Credit: Nelson Malborough Helicopter Rescue / Newshub
Te Tauihu iwi have placed a rāhui across the entire northern coastline of Te Tauihu o Te Waka-a-Māui (the top of the South Island), as floodwaters continue to pose significant disruptions across the rohe.
The rāhui, which took effect at noon on Saturday, covers the area from Te Parinui o Whiti (the White Bluffs) in the east, west to Kahurangi Point, including Aorere and Tai Tapu. It covers all coastlines, river mouths, and floodwaters, and prevents the gathering of seafood and kai in these areas as well as swimming and entering the water, Te Tauihu iwi said in a statement Sunday.
The rāhui was implemented by the Iwi Emergency Management Rōpū, which works as part of the Nelson-Tasman Emergency Operations Centre (EOC), with the support of the eight mana whenua iwi of Te Tauihu. A rōpū of mana whenua iwi gathered at Tāhunanui for karakia to acknowledge the implementation of the rāhui.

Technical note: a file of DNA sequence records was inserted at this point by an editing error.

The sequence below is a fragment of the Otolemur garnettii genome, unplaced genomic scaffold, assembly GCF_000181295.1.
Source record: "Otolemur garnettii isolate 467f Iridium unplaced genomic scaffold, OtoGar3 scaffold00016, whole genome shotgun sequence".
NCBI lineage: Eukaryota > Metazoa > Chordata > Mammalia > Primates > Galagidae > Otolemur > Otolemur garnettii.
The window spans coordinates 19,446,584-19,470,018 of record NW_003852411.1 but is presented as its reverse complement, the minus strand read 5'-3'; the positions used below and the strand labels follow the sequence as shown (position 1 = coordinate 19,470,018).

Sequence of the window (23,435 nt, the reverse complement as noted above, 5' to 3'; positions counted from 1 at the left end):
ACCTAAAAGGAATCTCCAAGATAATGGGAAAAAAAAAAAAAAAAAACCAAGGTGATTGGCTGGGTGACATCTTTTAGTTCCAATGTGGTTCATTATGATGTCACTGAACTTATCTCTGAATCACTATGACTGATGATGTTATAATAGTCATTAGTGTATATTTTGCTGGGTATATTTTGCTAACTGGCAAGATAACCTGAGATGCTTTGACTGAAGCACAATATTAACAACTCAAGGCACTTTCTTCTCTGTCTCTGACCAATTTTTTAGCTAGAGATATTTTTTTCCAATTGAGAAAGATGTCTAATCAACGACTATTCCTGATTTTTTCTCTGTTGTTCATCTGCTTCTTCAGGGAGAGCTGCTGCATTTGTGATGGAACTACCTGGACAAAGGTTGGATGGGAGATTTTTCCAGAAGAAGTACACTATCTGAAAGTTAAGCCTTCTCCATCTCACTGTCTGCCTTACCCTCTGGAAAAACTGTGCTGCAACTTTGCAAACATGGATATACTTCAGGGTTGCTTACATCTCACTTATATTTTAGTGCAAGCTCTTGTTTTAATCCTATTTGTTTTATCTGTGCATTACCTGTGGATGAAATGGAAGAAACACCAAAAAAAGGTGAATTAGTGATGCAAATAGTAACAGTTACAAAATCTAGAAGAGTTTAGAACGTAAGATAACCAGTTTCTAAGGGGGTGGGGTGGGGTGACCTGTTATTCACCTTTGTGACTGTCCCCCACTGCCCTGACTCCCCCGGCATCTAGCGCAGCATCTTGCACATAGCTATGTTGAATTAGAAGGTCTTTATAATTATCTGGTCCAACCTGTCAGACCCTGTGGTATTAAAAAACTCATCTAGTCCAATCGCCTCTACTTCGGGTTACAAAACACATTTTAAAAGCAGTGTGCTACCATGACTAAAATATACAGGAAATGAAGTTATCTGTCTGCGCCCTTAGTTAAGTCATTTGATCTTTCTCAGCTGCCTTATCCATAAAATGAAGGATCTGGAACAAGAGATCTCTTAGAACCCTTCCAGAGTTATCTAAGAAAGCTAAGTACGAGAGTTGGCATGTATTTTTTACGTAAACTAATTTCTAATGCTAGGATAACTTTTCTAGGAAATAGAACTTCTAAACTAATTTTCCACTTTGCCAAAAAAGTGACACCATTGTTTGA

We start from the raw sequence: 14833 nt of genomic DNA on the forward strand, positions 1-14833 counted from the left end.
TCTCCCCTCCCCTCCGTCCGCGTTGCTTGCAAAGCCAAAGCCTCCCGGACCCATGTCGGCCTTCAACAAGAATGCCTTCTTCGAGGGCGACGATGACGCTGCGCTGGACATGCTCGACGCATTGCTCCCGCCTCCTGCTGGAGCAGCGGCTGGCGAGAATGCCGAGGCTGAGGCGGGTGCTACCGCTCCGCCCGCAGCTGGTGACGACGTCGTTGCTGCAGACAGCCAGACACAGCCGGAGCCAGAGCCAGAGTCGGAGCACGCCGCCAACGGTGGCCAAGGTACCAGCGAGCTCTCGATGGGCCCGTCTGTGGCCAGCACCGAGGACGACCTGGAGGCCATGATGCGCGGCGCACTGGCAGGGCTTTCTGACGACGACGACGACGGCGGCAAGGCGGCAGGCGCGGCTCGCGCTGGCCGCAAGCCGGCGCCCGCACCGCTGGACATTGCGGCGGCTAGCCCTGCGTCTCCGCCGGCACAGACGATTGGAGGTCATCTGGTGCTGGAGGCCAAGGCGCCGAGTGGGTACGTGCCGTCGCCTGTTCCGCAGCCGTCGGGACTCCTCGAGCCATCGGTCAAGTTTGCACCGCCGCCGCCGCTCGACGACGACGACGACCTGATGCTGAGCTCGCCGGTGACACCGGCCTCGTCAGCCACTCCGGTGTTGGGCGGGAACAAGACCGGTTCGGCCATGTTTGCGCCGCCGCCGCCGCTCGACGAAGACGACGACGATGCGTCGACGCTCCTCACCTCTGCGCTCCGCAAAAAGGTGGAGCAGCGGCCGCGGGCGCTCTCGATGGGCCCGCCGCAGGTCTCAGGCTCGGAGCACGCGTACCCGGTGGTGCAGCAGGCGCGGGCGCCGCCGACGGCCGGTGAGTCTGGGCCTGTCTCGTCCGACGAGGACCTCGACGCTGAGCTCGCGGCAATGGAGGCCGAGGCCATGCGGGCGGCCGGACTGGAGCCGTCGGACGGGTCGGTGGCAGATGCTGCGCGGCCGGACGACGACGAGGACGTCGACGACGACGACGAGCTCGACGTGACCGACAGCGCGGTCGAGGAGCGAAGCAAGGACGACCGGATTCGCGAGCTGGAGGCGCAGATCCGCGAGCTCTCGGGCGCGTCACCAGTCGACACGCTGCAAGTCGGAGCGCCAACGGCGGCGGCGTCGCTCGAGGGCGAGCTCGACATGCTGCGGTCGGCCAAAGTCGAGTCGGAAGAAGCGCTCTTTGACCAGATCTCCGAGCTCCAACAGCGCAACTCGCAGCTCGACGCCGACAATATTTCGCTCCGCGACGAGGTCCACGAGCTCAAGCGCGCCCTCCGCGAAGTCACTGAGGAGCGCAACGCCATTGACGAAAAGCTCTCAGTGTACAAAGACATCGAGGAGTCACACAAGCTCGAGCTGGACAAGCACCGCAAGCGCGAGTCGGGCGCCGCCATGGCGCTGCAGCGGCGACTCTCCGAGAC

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Iwi Emergency Management Rōpū Tikanga Pou lead Barney Thomas said the rāhui would remain in place as long as te Taiao dictated.
“It has to be healthy and that could be some time off. It’s sad that we are here again, but that is Tāwhirimātea and what we must do as people of the land is work with that - work with what we are handed.”
The eight iwi currently have representatives working as part of Emergency Management Operations Centres in both Nelson-Tasman and Wairau.
Iwi Emergency Management Rōpū representative and Te Kotahi o Te Tauihu Pouwhakahaere Rauemi Dr Lorraine Eade said iwi and Māori rōpū had come together quickly to support communities.
“That’s the plus side to a very bad situation not just for Wairau, not just for Whakatū or Mohua, but for the entire rohe. The way marae, iwi and Māori social services have stood up has been incredible and this sort of support people is what helps our communities get through such stressful times.”
Waikawa Marae was activated on Saturday to support people stranded in Picton with the temporary closure of State Highway 1 between Tuamarino and Koromiko. Omaka Marae in Blenheim and Tuamātene in Grovetown were also placed on standby but have since been stood down.
“We want to acknowledge our marae, kaimahi on the ground and also the many others who have offered and continue to offer manaaki and support. There is still a long road ahead, but together we do get further.”